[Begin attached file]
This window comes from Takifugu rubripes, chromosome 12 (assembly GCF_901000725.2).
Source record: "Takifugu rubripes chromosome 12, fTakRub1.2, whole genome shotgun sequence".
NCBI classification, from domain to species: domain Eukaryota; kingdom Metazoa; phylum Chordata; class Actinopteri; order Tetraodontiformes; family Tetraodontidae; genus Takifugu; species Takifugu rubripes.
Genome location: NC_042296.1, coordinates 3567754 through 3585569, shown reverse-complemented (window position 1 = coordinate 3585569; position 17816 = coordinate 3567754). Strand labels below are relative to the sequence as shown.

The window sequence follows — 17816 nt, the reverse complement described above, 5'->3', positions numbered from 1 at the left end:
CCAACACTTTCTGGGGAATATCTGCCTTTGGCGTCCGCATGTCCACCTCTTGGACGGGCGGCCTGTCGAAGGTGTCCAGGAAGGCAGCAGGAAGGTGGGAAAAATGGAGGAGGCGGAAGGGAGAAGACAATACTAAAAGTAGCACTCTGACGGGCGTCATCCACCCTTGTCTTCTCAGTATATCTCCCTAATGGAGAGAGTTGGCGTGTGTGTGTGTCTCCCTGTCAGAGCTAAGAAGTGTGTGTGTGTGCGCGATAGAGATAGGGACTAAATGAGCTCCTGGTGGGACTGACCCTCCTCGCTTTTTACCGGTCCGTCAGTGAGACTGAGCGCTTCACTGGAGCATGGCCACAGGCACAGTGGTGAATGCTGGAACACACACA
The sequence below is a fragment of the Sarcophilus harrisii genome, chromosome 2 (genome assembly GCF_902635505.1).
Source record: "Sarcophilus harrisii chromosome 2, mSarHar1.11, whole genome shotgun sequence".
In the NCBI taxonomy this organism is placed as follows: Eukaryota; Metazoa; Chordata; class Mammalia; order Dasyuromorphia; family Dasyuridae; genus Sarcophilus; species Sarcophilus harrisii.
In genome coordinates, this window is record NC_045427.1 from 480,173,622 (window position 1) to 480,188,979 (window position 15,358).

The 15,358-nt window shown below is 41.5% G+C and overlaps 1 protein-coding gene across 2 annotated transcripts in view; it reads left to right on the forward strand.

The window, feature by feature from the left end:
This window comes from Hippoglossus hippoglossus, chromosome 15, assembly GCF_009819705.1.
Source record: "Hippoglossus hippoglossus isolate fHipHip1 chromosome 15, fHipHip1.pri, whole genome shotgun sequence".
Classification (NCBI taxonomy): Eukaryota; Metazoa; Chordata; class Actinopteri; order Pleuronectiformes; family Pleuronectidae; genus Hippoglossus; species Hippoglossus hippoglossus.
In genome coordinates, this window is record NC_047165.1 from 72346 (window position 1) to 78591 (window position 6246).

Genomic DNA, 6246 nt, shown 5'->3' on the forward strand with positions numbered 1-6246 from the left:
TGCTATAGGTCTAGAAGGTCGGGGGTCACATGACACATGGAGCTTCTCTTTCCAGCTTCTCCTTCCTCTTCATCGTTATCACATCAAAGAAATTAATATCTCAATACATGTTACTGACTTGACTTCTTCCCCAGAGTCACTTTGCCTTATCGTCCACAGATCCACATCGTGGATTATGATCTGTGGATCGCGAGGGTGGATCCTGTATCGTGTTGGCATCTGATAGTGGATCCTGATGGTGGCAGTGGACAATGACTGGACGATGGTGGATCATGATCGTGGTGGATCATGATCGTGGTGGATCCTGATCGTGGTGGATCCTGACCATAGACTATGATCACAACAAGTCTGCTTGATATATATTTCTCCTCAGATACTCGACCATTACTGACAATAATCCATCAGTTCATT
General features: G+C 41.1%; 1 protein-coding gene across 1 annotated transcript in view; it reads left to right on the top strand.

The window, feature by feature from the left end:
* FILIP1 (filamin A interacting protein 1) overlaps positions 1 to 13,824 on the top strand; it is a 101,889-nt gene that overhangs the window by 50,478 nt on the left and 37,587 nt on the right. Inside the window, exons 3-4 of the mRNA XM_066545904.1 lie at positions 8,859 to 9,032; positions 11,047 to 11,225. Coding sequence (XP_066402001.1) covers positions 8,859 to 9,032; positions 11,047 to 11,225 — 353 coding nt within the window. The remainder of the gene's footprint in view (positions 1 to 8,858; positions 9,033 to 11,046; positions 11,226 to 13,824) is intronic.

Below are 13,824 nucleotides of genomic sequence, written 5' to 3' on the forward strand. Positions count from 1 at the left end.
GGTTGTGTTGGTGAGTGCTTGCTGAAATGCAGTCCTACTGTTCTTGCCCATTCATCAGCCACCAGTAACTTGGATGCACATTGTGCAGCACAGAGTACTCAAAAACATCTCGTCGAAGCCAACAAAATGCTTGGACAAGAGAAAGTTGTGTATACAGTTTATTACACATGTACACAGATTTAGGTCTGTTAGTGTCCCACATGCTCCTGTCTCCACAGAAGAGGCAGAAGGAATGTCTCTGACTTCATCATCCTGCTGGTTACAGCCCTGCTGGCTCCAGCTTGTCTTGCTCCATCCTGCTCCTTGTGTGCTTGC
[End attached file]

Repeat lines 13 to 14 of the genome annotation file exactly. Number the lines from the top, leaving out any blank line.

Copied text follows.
This window comes from Hippoglossus hippoglossus, chromosome 15, assembly GCF_009819705.1.
Source record: "Hippoglossus hippoglossus isolate fHipHip1 chromosome 15, fHipHip1.pri, whole genome shotgun sequence".